This article was originally published in the September 2017 Princeton Echo.
Donald Trump may be bad news for diplomats, Democrats, and much of the world, but he is good news for psychotherapists, fitness instructors, and diet gurus.
Thanks to Trump-induced stress alone, many Americans have bumped up several clothing sizes in the past six months. Just as the “freshmen 15” commemorates the 15 pounds that anxious students pack on from the pasta, pizza, and snacks they compulsively consume in their first year of college — here at Princeton University there is an unlimited meal plan so students can binge all day — we can now similarly christen the “Trump 10” many Americans now carry with them. It shows no signs of disappearing. Each psychodrama in Washington sends more millions looking for quick comfort in a double cheeseburger or a pizza with extra pepperoni.
But it’s becoming harder and harder to eat as fast as the stress is being generated. Journalists yearn for the time that the news cycle was a leisurely 24 hours. Late-night TV hosts find that their jokes have a half-life of about a half-hour — not enough time for their viewers to dash to the kitchen for a late-night snack. At every new and unimaginable low point, many Americans seek to dull their shock in the refrigerator, where a bucket of ice cream is waiting.
A therapist friend points out that the American jitters are sweeping across the land. Mental health professionals can barely keep up with the burgeoning demand. “In this situation, many patients feel like a child living with an unpredictable and malevolent parent,” she says. “In that situation, they do not dare to go to sleep. Trying to keep control creates stress that leads to fear, sleep deprivation, alcohol consumption, smoking, and poor nutrition.”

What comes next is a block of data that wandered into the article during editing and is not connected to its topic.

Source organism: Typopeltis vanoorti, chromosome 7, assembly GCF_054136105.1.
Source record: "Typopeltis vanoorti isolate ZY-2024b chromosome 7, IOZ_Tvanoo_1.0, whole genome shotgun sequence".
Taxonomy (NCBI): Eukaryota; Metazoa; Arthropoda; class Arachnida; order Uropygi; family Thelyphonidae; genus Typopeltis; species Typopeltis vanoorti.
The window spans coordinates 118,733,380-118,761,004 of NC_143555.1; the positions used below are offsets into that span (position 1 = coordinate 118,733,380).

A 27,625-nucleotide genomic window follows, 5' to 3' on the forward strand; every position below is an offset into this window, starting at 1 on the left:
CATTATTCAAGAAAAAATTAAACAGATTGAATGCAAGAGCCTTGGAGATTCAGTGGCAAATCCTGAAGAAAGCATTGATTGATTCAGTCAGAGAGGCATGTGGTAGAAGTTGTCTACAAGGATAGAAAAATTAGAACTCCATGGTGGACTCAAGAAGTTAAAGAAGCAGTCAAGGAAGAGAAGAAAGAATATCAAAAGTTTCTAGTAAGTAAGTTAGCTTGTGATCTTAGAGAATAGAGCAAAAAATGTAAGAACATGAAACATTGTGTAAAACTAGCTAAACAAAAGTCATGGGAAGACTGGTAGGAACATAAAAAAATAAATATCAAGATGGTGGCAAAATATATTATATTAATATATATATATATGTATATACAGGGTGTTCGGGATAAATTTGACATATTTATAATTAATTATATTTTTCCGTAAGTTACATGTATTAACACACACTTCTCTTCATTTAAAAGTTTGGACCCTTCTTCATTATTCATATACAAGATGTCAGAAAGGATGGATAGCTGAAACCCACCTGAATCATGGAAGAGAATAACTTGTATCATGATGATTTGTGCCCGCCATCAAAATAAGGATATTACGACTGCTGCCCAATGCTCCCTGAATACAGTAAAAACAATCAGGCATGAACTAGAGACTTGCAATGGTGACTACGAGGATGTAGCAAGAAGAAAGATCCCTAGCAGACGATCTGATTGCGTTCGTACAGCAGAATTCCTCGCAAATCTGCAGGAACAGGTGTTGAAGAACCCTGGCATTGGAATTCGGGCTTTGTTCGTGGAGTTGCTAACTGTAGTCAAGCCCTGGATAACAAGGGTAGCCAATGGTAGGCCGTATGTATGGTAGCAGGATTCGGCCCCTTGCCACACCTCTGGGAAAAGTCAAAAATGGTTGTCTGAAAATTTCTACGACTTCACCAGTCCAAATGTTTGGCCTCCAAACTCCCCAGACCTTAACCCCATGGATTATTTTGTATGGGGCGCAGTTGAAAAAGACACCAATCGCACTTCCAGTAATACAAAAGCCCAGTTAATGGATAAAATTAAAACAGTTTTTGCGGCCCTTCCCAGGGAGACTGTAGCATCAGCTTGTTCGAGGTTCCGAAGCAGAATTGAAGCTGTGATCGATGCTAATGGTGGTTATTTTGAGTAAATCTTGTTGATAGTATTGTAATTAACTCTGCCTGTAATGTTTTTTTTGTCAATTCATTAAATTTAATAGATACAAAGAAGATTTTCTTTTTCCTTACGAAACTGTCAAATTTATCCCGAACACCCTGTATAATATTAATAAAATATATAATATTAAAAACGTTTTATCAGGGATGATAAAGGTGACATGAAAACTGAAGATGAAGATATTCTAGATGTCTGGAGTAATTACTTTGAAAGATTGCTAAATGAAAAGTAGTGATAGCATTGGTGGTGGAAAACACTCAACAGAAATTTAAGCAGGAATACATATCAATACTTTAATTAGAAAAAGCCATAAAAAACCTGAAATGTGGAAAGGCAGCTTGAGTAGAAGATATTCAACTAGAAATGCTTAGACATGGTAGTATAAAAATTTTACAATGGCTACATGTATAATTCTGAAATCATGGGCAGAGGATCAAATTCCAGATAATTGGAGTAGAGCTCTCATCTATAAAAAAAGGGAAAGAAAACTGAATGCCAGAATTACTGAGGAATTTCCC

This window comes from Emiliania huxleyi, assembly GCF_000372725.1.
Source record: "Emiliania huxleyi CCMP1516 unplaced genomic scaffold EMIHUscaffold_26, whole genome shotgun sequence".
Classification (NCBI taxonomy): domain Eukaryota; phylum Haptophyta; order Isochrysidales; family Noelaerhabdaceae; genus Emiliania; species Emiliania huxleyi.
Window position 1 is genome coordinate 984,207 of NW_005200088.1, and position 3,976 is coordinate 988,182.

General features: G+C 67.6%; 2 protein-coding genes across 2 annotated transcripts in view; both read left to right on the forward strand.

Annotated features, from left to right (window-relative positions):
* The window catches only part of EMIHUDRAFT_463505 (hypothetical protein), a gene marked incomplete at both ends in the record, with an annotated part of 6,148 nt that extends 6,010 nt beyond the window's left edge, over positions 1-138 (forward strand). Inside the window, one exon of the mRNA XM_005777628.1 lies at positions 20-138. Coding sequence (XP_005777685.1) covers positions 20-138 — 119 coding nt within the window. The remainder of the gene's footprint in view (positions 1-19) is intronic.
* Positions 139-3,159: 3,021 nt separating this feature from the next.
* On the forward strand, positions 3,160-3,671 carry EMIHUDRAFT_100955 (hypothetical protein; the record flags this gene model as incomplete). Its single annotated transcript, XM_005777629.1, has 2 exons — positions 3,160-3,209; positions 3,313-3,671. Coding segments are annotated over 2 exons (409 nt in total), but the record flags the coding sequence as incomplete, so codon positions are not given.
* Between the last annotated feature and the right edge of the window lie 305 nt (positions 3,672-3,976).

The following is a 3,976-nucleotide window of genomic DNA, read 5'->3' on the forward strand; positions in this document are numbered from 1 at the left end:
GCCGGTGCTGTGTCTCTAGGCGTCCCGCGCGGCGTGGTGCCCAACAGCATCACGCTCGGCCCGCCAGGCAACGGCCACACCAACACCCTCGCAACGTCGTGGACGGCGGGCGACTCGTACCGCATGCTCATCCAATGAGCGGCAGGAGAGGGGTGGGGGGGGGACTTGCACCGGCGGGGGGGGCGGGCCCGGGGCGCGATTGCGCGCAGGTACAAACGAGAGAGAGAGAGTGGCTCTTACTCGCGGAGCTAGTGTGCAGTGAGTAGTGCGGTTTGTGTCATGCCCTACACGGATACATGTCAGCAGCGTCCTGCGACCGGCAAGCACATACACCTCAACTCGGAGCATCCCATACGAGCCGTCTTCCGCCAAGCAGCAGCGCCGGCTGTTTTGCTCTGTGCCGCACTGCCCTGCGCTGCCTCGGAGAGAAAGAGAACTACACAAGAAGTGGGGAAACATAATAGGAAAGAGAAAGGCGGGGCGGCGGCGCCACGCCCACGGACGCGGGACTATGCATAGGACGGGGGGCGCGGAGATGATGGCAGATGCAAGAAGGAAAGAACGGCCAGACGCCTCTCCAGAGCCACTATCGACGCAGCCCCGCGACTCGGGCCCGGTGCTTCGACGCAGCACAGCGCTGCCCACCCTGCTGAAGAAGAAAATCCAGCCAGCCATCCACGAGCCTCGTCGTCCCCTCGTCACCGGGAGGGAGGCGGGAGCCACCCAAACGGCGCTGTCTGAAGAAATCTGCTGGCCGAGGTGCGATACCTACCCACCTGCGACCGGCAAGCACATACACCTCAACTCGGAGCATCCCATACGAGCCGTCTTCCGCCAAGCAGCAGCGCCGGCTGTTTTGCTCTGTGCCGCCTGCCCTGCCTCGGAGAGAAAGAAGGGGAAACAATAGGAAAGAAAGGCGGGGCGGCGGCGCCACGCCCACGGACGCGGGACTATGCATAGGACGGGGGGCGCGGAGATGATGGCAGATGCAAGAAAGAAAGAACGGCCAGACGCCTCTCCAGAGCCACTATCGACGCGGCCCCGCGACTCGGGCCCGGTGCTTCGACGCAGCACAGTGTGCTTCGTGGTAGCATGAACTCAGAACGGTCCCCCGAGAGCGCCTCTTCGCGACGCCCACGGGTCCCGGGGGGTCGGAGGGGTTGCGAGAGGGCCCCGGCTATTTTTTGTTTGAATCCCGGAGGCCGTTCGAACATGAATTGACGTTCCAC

It is hard to escape the compulsion to keep checking on this erratic parent. Regularly I wake up early to read the latest news headlines, and my friends do the same. Have you read the latest tweet? Do I dare to turn on CNN and risk my peace of mind?
If it’s any consolation, the President also suffers from stress. According to news reports, he has gained his own Trump 10 since inauguration day. There must be the necessary snacks for him in the White House kitchen. And at lunch he gets two scoops of ice cream while everyone else makes do with one — the exclusive perk for the most powerful man in the world. If I see him fill up again, I wonder how long his heart will last. He is already the oldest man to be inaugurated as president.
But I have to worry about myself now. Our family has taken some radical measures: 10 ways to defeat the Trump 10. On the fridge door we have pasted a photo of a golfing Trump in too-tight pants. We serve only one scoop of ice cream at a time. No steaks. No wine. No cable TV. No Twitter. Check your favorite news site no more than once a day. If the stress runs high, think of Obama — take your choice of Barack or Michelle. Avoid at all times the T-word. And, above all, focus your attention on the year 2020 and beyond.
I will let you know when my Trump 10 is history.
Pia de Jong is a Dutch writer who lives in Princeton. Her bestselling memoir, “Charlotte,” was published in July in the U.S. She can be contacted at piadejong.com.